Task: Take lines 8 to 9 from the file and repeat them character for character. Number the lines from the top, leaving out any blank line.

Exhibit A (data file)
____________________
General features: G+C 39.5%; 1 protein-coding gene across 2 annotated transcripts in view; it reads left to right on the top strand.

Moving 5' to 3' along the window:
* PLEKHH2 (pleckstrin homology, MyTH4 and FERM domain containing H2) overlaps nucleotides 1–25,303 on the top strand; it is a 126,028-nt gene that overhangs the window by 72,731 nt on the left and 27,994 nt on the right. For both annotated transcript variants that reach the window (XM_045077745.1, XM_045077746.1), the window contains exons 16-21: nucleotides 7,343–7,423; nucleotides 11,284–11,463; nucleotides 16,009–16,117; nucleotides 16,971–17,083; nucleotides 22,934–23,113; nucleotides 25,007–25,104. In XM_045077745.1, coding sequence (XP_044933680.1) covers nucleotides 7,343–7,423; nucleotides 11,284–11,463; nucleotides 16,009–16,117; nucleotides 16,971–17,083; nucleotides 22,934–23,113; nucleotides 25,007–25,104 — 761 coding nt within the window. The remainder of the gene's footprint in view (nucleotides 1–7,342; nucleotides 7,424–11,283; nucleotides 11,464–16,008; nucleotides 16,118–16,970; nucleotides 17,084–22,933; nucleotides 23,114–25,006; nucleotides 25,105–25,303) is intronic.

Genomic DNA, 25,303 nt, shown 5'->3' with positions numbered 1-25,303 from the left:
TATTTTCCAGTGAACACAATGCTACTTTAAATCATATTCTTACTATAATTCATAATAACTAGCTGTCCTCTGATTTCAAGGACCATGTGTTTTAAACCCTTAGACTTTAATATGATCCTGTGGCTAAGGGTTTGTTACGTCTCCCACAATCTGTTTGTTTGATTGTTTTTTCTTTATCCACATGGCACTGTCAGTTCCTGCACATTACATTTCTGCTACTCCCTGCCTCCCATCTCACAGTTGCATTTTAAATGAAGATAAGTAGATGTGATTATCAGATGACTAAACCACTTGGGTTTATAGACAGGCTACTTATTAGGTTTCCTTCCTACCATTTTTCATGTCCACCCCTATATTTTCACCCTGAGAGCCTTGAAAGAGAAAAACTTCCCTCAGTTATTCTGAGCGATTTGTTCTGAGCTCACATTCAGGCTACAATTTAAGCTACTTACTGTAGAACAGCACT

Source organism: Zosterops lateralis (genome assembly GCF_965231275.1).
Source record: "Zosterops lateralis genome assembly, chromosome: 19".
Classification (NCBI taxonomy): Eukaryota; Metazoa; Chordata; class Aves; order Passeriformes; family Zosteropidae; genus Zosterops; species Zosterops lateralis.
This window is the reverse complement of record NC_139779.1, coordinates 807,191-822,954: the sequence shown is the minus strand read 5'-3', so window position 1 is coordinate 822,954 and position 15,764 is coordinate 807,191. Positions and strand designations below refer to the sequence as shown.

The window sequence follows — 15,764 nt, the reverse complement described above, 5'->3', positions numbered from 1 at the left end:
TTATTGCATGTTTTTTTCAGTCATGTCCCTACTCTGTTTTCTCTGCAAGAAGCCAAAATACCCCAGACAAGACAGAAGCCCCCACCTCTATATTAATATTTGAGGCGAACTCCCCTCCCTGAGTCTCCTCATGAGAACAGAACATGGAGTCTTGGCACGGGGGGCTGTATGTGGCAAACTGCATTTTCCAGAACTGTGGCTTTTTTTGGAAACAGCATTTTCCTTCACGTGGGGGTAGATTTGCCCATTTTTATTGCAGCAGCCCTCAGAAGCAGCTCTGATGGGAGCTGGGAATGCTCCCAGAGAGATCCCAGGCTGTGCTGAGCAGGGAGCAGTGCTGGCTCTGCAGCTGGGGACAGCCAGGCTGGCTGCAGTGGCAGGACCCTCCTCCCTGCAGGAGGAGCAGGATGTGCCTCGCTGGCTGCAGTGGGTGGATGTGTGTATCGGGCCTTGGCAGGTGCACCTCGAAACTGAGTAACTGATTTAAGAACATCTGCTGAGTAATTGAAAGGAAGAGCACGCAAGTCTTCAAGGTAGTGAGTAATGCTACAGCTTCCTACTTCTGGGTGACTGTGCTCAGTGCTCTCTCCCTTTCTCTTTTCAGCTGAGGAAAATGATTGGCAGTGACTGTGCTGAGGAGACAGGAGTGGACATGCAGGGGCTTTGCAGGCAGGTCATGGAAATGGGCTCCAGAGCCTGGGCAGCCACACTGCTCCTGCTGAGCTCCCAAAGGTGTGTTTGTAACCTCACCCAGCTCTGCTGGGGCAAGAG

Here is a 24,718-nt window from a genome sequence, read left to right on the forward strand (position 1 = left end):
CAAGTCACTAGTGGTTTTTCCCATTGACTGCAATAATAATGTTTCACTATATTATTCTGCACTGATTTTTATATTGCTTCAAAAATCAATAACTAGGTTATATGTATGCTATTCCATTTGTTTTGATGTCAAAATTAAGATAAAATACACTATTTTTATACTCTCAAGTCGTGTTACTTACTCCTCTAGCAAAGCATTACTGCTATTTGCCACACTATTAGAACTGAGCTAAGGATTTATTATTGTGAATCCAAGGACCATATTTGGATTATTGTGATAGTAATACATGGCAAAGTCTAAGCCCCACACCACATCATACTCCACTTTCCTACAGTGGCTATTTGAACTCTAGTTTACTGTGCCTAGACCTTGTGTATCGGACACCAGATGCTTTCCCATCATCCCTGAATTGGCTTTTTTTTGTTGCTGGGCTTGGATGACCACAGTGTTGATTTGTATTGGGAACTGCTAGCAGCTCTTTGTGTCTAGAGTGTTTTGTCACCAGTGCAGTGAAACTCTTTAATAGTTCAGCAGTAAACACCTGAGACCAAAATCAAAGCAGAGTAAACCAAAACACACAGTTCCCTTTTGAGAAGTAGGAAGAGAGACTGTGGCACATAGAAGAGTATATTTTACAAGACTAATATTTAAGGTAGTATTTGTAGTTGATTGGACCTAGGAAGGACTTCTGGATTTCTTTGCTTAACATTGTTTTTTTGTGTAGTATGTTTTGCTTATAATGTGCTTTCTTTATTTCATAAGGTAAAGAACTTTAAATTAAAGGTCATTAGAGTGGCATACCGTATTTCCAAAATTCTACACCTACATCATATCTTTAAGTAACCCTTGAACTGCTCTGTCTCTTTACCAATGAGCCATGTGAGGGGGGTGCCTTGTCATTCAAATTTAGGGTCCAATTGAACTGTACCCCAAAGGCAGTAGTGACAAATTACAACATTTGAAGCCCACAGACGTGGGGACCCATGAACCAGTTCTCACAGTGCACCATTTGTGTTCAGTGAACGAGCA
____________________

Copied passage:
Classification (NCBI taxonomy): Eukaryota; Metazoa; Chordata; class Aves; order Passeriformes; family Zosteropidae; genus Zosterops; species Zosterops lateralis.
This window is the reverse complement of record NC_139779.1, coordinates 807,191-822,954: the sequence shown is the minus strand read 5'-3', so window position 1 is coordinate 822,954 and position 15,764 is coordinate 807,191. Positions and strand designations below refer to the sequence as shown.